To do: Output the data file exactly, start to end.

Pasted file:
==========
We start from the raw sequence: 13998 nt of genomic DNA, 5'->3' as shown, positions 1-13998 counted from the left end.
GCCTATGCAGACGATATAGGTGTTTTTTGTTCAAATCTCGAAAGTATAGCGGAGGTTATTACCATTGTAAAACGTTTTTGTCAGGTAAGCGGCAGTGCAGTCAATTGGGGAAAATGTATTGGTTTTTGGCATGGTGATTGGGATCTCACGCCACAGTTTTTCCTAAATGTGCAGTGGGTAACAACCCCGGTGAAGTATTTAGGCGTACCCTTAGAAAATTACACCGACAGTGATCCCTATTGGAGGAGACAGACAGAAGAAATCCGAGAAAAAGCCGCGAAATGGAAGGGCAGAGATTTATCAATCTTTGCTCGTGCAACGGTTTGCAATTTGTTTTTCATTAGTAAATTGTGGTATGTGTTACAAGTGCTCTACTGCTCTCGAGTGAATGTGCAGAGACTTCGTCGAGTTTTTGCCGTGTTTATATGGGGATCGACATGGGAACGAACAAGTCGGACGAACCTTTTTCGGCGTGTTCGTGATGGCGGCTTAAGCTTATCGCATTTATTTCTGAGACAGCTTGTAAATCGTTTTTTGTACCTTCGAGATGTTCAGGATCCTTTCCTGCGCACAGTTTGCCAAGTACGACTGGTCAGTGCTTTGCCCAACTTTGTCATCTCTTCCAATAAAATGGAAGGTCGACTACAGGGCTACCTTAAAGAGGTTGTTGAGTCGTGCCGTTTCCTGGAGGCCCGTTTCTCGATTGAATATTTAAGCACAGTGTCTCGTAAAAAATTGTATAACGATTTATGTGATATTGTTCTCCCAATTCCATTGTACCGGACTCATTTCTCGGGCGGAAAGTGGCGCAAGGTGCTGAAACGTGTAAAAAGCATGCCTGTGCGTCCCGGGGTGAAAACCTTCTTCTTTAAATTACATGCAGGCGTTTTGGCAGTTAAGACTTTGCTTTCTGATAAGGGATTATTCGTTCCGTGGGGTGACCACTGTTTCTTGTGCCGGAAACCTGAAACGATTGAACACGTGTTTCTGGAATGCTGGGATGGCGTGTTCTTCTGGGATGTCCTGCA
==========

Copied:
We start from the raw sequence: 13998 nt of genomic DNA, 5'->3' as shown, positions 1-13998 counted from the left end.
GCCTATGCAGACGATATAGGTGTTTTTTGTTCAAATCTCGAAAGTATAGCGGAGGTTATTACCATTGTAAAACGTTTTTGTCAGGTAAGCGGCAGTGCAGTCAATTGGGGAAAATGTATTGGTTTTTGGCATGGTGATTGGGATCTCACGCCACAGTTTTTCCTAAATGTGCAGTGGGTAACAACCCCGGTGAAGTATTTAGGCGTACCCTTAGAAAATTACACCGACAGTGATCCCTATTGGAGGAGACAGACAGAAGAAATCCGAGAAAAAGCCGCGAAATGGAAGGGCAGAGATTTATCAATCTTTGCTCGTGCAACGGTTTGCAATTTGTTTTTCATTAGTAAATTGTGGTATGTGTTACAAGTGCTCTACTGCTCTCGAGTGAATGTGCAGAGACTTCGTCGAGTTTTTGCCGTGTTTATATGGGGATCGACATGGGAACGAACAAGTCGGACGAACCTTTTTCGGCGTGTTCGTGATGGCGGCTTAAGCTTATCGCATTTATTTCTGAGACAGCTTGTAAATCGTTTTTTGTACCTTCGAGATGTTCAGGATCCTTTCCTGCGCACAGTTTGCCAAGTACGACTGGTCAGTGCTTTGCCCAACTTTGTCATCTCTTCCAATAAAATGGAAGGTCGACTACAGGGCTACCTTAAAGAGGTTGTTGAGTCGTGCCGTTTCCTGGAGGCCCGTTTCTCGATTGAATATTTAAGCACAGTGTCTCGTAAAAAATTGTATAACGATTTATGTGATATTGTTCTCCCAATTCCATTGTACCGGACTCATTTCTCGGGCGGAAAGTGGCGCAAGGTGCTGAAACGTGTAAAAAGCATGCCTGTGCGTCCCGGGGTGAAAACCTTCTTCTTTAAATTACATGCAGGCGTTTTGGCAGTTAAGACTTTGCTTTCTGATAAGGGATTATTCGTTCCGTGGGGTGACCACTGTTTCTTGTGCCGGAAACCTGAAACGATTGAACACGTGTTTCTGGAATGCTGGGATGGCGTGTTCTTCTGGGATGTCCTGCA